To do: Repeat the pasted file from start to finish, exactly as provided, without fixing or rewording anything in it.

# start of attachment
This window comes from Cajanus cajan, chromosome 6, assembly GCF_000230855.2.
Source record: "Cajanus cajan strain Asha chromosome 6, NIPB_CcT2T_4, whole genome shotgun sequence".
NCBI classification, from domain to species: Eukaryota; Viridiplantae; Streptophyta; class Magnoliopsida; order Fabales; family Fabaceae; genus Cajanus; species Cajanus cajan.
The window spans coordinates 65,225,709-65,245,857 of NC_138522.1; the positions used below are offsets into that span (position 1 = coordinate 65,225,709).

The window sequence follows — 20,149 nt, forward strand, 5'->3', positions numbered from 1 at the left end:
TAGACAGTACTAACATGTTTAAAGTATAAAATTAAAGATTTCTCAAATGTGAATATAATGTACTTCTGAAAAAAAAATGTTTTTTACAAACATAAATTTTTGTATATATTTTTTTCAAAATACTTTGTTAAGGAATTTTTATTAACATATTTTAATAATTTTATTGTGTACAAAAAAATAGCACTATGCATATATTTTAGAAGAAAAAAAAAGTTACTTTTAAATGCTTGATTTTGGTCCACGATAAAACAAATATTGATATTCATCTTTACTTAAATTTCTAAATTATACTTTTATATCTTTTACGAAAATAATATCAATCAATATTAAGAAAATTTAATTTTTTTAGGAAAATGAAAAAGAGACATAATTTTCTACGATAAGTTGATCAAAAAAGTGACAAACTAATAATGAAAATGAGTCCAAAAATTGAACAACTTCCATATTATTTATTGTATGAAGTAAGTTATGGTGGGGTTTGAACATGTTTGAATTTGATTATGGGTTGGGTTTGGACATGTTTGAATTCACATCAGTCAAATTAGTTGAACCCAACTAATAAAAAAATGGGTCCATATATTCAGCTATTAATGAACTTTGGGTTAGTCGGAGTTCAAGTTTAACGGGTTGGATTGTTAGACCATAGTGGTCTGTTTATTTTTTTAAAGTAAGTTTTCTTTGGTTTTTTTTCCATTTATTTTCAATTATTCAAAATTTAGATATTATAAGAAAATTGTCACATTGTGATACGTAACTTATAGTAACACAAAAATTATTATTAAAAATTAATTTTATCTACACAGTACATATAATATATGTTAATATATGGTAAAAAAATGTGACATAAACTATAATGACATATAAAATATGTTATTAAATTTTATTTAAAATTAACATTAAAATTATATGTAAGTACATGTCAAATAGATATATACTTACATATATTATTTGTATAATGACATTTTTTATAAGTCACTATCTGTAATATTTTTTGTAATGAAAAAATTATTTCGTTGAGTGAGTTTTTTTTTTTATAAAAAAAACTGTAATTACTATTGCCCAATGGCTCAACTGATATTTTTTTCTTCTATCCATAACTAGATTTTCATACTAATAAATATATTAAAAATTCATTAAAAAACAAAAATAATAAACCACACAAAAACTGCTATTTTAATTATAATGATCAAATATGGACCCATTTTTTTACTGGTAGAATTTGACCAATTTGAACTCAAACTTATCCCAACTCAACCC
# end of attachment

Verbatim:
This window comes from Cajanus cajan, chromosome 6, assembly GCF_000230855.2.
Source record: "Cajanus cajan strain Asha chromosome 6, NIPB_CcT2T_4, whole genome shotgun sequence".
NCBI classification, from domain to species: Eukaryota; Viridiplantae; Streptophyta; class Magnoliopsida; order Fabales; family Fabaceae; genus Cajanus; species Cajanus cajan.
The window spans coordinates 65,225,709-65,245,857 of NC_138522.1; the positions used below are offsets into that span (position 1 = coordinate 65,225,709).

The window sequence follows — 20,149 nt, forward strand, 5'->3', positions numbered from 1 at the left end:
TAGACAGTACTAACATGTTTAAAGTATAAAATTAAAGATTTCTCAAATGTGAATATAATGTACTTCTGAAAAAAAAATGTTTTTTACAAACATAAATTTTTGTATATATTTTTTTCAAAATACTTTGTTAAGGAATTTTTATTAACATATTTTAATAATTTTATTGTGTACAAAAAAATAGCACTATGCATATATTTTAGAAGAAAAAAAAAGTTACTTTTAAATGCTTGATTTTGGTCCACGATAAAACAAATATTGATATTCATCTTTACTTAAATTTCTAAATTATACTTTTATATCTTTTACGAAAATAATATCAATCAATATTAAGAAAATTTAATTTTTTTAGGAAAATGAAAAAGAGACATAATTTTCTACGATAAGTTGATCAAAAAAGTGACAAACTAATAATGAAAATGAGTCCAAAAATTGAACAACTTCCATATTATTTATTGTATGAAGTAAGTTATGGTGGGGTTTGAACATGTTTGAATTTGATTATGGGTTGGGTTTGGACATGTTTGAATTCACATCAGTCAAATTAGTTGAACCCAACTAATAAAAAAATGGGTCCATATATTCAGCTATTAATGAACTTTGGGTTAGTCGGAGTTCAAGTTTAACGGGTTGGATTGTTAGACCATAGTGGTCTGTTTATTTTTTTAAAGTAAGTTTTCTTTGGTTTTTTTTCCATTTATTTTCAATTATTCAAAATTTAGATATTATAAGAAAATTGTCACATTGTGATACGTAACTTATAGTAACACAAAAATTATTATTAAAAATTAATTTTATCTACACAGTACATATAATATATGTTAATATATGGTAAAAAAATGTGACATAAACTATAATGACATATAAAATATGTTATTAAATTTTATTTAAAATTAACATTAAAATTATATGTAAGTACATGTCAAATAGATATATACTTACATATATTATTTGTATAATGACATTTTTTATAAGTCACTATCTGTAATATTTTTTGTAATGAAAAAATTATTTCGTTGAGTGAGTTTTTTTTTTTATAAAAAAAACTGTAATTACTATTGCCCAATGGCTCAACTGATATTTTTTTCTTCTATCCATAACTAGATTTTCATACTAATAAATATATTAAAAATTCATTAAAAAACAAAAATAATAAACCACACAAAAACTGCTATTTTAATTATAATGATCAAATATGGACCCATTTTTTTACTGGTAGAATTTGACCAATTTGAACTCAAACTTATCCCAACTCAACCC